The best monoculars are a lot more useful than they first appear. Do you like getting up close with nature in the great outdoors? Compared with a pair of binoculars, a monocular may at first appear a niche item – but they are popular portable choice for hikers and birdwatchers. They’re not just there for anyone who wants to dress up as a pirate! In this guide, we'll run through what we think are the best monoculars on sale right now.
A monocular is essentially a small telescope. Just like binoculars, the main purpose here is to bring faraway subjects closer so you can view them better; but as the name suggests, you use a monocular with one eye instead of two.
Monoculars are typically more compact, lightweight, pocket friendly and, yes, convenient. They're great for people who can't quite adapt to regular 'binocular' vision. As well as watching wildlife from afar, the compact size also means monoculars are useful to pack when going walking, backpacking or traveling.
What should I look for in a monocular?
Just like when buying a pair of binoculars, the measurements you need to look out for are the size of the objective lens and the magnification. For example, a specification given as 8 x 42 signifies that the monocular incorporates a 42mm objective lens size with an 8x magnification. Obviously a higher magnification will allow the user to see further, but with a narrower angle of view. The wider the objective lens size, the brighter the view - particularly useful for lowlight use. Unsurprisingly, monoculars offering higher specification will typically be bigger and come with a higher price tag too.
At the same time, we don’t expect too much in the way of performance from a monocular with a small objective lens and only modest zoom. The upshot is that these models tend to be more conveniently portable still.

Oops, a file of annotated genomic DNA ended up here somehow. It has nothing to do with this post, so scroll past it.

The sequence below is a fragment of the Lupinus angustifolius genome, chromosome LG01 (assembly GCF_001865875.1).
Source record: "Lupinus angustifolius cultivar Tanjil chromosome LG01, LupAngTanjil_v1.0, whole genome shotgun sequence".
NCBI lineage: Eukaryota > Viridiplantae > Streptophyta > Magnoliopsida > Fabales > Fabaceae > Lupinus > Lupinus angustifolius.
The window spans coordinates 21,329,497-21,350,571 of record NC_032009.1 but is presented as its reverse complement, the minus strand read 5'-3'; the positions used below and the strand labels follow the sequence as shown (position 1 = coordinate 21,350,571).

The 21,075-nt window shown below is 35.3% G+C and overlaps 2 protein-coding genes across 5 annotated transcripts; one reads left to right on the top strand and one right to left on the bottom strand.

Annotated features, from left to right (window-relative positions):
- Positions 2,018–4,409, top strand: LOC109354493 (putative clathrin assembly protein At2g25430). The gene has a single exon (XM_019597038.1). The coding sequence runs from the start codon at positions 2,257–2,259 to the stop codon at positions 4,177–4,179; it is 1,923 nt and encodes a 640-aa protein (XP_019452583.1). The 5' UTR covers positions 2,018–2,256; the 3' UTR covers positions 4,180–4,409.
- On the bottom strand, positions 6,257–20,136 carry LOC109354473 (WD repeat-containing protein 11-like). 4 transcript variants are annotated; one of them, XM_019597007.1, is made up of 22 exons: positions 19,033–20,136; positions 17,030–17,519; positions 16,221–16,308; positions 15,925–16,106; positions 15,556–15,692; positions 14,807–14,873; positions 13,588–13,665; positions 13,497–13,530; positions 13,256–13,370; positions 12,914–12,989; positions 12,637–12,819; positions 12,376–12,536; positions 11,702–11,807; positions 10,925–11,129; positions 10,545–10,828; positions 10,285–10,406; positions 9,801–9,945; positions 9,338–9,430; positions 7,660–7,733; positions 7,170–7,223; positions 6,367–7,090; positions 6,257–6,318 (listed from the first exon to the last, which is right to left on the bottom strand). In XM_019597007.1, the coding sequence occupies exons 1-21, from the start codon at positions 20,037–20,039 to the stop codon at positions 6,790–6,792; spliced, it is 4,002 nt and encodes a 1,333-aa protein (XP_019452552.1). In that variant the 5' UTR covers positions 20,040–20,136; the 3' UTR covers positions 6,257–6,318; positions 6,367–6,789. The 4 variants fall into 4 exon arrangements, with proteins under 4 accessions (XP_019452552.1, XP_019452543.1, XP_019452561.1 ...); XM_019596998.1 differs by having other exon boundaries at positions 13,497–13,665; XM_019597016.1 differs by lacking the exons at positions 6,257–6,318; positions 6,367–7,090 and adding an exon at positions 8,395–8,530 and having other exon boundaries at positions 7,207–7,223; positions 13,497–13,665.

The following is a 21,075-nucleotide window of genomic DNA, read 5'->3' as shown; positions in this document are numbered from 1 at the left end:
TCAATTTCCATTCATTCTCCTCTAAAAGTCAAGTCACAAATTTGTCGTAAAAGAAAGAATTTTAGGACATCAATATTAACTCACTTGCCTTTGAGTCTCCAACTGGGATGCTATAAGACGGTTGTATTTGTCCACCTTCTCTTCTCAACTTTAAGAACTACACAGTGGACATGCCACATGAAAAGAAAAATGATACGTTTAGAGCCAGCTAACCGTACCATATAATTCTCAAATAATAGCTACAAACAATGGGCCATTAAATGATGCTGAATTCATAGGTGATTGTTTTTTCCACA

Of course if you’re looking for a monocular to use at night rather than day, you should look for an infrared equipped night vision monocular. We’ve included our pick of those here too, to add a bit of variety; or take a look at our guide to the best night vision goggles, binoculars and monoculars for more options.
Without further ado, let’s look at 10 recommendations for the best monocular you can buy right now…
Looking for a great waterproof monocular? Our top pick is the Celestron Oceana 8x42. With a multi-coated lens and rubber-coated exterior, this monocular offers a wide field of view and can be used in the wet as well as the wilds, as its Oceana name suggests. For both seafaring types and landlubbers, the device even features a built-in illuminated compass, while an integrated ‘reticle’ – a series of fine lines in the eyepiece, used as a measuring scale – pairs with the compass to enable users to determine distance.
While the monocular can obviously be held with one hand, focusing is a single-handed process too, while a folding eyecup ensures comfort in use. A convenient carry case that can be strapped to a belt is included out of the box, along with a lens cloth and quick-detach lanyard, for if you want to transport it about your neck.